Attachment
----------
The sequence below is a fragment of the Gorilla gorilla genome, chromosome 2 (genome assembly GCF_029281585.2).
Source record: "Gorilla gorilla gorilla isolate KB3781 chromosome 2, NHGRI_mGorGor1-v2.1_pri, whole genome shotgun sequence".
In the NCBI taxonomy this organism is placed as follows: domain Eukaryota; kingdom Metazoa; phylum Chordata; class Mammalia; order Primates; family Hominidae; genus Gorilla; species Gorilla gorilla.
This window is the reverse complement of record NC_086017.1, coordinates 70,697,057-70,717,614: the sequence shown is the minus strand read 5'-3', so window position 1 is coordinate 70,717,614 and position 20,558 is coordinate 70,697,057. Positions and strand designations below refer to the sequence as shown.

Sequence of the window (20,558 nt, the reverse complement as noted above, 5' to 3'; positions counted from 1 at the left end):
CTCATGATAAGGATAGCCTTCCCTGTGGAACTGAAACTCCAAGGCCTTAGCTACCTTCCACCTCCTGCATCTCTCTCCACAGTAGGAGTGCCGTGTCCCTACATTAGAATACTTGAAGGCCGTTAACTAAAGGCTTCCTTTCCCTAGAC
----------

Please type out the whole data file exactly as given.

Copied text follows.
The sequence below is a fragment of the Gorilla gorilla genome, chromosome 2 (genome assembly GCF_029281585.2).
Source record: "Gorilla gorilla gorilla isolate KB3781 chromosome 2, NHGRI_mGorGor1-v2.1_pri, whole genome shotgun sequence".
In the NCBI taxonomy this organism is placed as follows: domain Eukaryota; kingdom Metazoa; phylum Chordata; class Mammalia; order Primates; family Hominidae; genus Gorilla; species Gorilla gorilla.
This window is the reverse complement of record NC_086017.1, coordinates 70,697,057-70,717,614: the sequence shown is the minus strand read 5'-3', so window position 1 is coordinate 70,717,614 and position 20,558 is coordinate 70,697,057. Positions and strand designations below refer to the sequence as shown.

Sequence of the window (20,558 nt, the reverse complement as noted above, 5' to 3'; positions counted from 1 at the left end):
CTCATGATAAGGATAGCCTTCCCTGTGGAACTGAAACTCCAAGGCCTTAGCTACCTTCCACCTCCTGCATCTCTCTCCACAGTAGGAGTGCCGTGTCCCTACATTAGAATACTTGAAGGCCGTTAACTAAAGGCTTCCTTTCCCTAGAC